Japan PM replaces foreign, defence ministers in cabinet reshuffle
Japan’s struggling Prime Minister Fumio Kishida named new foreign and defence ministers on Wednesday in a major reshuffle that raised the number of women in the cabinet to five.
Kishida’s popularity and his standing within the ruling party have dived since he took office in October 2021, and many voters are not happy with his government’s handling of the world’s third-largest economy.
The 66-year-old will stand for re-election next year as president of the fractious Liberal Democratic Party, which has dominated politics for decades, and experts said the cabinet reshuffle was an attempt to shore up his approval ratings.
Foreign Minister Yoshimasa Hayashi was replaced by Yoko Kamikawa, one of five women in the new cabinet, chief cabinet secretary and government spokesman Hirokazu Matsuno told reporters.
Kamikawa, 70, is Japan’s first woman foreign minister in 19 years.
She was justice minister five years ago when Japan executed the leader and members of the Aum Shinrikyo cult for their role in the deadly 1995 sarin attack on the Tokyo subway.
Minoru Kihara, 54, succeeded Yasukazu Hamada as defence minister, just as Japan faces a rising threat from North Korea and deteriorating relations with China.
Public support for the Kishida government stood at just 36 percent against 43 percent for disapproval, according to a poll released Monday by national broadcaster NHK.
A majority of voters are not satisfied with the government’s policy to address inflation, according to a Yomiuri poll published last month.
Kishida said Sunday that he plans to “implement a bold economic package” to address the impact of rising prices on voters.
And he stuck with his economic team in the reshuffle.
Shunichi Suzuki stays as finance minister and Yasutoshi Nishimura retains the ministry of economy, trade and industry ministry.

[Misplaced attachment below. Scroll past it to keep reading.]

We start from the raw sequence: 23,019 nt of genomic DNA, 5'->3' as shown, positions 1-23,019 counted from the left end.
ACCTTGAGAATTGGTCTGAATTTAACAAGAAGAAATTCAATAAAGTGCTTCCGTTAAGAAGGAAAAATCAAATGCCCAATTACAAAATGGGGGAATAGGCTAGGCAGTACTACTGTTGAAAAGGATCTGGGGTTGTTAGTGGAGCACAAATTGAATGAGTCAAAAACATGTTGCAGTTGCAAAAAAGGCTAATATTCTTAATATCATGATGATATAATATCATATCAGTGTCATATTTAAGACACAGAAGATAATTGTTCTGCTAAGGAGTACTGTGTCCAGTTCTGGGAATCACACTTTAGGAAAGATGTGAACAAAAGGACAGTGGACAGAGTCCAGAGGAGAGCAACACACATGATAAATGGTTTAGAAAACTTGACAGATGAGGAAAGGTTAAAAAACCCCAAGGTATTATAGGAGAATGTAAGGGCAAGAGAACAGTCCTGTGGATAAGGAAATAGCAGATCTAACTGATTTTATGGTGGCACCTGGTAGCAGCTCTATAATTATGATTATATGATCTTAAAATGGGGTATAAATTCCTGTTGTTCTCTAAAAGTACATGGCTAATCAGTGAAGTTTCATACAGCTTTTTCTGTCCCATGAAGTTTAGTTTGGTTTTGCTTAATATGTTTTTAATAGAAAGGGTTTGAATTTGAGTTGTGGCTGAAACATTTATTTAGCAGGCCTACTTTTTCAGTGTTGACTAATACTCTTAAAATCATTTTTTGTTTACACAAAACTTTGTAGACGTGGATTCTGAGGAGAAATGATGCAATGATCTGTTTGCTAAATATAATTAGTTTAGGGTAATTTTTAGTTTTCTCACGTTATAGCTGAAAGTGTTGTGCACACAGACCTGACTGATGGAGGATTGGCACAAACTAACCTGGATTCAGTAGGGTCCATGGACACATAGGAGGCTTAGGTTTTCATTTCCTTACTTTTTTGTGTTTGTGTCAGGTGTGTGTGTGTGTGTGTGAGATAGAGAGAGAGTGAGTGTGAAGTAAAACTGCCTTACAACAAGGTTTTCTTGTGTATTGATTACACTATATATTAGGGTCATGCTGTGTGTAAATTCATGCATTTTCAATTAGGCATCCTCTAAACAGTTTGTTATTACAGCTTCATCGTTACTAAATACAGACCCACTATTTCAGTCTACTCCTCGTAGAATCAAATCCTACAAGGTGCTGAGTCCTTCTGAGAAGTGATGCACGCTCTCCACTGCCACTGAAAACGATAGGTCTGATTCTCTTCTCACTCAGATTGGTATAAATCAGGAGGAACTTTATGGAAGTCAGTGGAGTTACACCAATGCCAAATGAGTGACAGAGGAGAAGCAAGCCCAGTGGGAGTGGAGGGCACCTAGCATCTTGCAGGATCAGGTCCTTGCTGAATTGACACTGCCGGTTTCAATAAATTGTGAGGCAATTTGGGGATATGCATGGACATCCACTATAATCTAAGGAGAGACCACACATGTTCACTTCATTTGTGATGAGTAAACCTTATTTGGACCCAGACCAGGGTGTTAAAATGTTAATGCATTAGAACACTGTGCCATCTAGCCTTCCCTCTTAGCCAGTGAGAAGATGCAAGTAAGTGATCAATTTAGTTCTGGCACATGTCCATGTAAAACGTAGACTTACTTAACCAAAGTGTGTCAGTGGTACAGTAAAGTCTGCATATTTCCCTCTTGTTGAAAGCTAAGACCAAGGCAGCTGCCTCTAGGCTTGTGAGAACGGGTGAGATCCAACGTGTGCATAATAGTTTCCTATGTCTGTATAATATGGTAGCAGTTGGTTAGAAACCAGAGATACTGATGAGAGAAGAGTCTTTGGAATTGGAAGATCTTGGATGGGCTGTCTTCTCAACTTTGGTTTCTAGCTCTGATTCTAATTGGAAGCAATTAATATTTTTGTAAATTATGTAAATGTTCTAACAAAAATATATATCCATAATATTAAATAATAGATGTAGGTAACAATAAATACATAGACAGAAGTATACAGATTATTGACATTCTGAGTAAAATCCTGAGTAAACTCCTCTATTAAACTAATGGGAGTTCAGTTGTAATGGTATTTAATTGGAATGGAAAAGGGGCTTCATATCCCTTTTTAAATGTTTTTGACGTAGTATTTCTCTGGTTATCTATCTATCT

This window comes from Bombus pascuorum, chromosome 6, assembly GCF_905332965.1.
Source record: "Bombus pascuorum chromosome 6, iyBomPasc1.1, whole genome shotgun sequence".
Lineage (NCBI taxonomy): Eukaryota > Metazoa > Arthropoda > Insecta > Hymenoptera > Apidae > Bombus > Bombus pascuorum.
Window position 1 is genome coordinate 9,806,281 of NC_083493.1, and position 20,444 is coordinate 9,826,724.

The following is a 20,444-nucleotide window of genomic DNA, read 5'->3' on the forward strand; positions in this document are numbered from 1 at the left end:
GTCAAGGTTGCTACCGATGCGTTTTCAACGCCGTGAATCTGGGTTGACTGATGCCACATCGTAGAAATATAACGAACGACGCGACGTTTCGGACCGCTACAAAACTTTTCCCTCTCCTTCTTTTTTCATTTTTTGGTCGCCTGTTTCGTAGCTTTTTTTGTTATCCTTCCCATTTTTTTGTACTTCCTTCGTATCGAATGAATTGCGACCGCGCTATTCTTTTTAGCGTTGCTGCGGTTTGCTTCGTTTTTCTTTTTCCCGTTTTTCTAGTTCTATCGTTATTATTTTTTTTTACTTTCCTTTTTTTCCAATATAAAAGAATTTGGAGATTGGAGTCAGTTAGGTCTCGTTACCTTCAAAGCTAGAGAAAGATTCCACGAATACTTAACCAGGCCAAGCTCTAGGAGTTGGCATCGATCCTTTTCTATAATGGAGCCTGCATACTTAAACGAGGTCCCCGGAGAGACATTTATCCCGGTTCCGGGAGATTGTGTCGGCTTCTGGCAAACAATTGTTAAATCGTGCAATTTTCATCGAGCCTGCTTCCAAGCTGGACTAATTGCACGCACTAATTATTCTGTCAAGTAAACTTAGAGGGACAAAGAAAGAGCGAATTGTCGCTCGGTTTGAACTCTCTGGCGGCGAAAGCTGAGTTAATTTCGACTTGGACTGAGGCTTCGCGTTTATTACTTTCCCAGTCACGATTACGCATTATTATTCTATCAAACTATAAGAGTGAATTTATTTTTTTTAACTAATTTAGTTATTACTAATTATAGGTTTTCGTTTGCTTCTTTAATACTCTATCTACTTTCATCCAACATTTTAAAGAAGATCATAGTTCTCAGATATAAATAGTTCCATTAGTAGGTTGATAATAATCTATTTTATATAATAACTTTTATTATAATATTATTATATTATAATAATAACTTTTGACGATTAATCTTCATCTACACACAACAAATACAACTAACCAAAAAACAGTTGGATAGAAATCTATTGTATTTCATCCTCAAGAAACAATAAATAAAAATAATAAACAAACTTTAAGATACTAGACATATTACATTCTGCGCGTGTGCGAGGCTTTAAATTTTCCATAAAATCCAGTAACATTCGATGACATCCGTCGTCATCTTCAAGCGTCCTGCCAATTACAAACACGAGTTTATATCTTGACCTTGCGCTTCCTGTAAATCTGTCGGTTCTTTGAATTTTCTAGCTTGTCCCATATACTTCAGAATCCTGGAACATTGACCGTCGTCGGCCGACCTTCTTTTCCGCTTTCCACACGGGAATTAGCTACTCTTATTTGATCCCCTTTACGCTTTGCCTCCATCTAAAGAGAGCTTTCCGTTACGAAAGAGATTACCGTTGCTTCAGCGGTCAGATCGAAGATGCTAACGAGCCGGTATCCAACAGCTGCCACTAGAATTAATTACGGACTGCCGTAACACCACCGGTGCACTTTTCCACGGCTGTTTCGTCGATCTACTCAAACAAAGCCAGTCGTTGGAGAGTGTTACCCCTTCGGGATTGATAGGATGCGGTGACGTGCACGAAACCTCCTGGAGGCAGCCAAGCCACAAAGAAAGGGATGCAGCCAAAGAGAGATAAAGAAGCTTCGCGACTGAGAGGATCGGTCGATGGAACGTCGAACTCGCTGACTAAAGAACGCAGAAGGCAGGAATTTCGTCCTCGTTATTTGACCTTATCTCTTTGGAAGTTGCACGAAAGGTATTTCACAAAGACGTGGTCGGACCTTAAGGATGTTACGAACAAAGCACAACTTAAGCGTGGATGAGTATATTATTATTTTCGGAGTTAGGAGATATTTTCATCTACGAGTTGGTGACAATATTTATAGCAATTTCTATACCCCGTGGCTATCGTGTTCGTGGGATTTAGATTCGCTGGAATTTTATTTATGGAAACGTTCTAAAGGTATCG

Kishida’s flamboyant former rival Taro Kono remains in charge of digital affairs.
Farm minister Tetsuro Nomura, who recently made a gaffe about the release of waste water from the disaster-hit Fukushima nuclear plant, was replaced.
– ‘Rank hypocrisy’ –
“The cabinet shuffle is, as usual, an attempt to shore up faltering approval ratings,” said Brad Glosserman at Pacific Forum research institute.
It aims to make Kishida’s internal re-election “more likely by boosting public support (and) to ensure that factions within the LDP continue to support him,” he told AFP.
Public support has been hit in recent months due to issues including the troubled new “My Number Card” identification system.
Scandals have also taken their toll, including “inappropriate behaviour” by Kishida’s son, who was removed from the position of his secretary earlier this year.
Magazine photos showed invitees to a party thrown by Shotaro Kishida pretending to hold a press conference and one lying down on red-carpeted stairs.
In the reshuffled cabinet, five of the 19 ministers are women, up from two previously.
That is the joint highest number in Japan’s history.
In June, Kishida’s government set new rules that top listed firms should by 2025 have at least one woman director, and that by 2030 women should form 30 percent of boards.
His cabinet move “is an attempt to counter the rank hypocrisy by which successive governments call for greater participation of women in business yet provide virtually no representation in the cabinet,” said Glosserman.
“Let’s see how long they last.”
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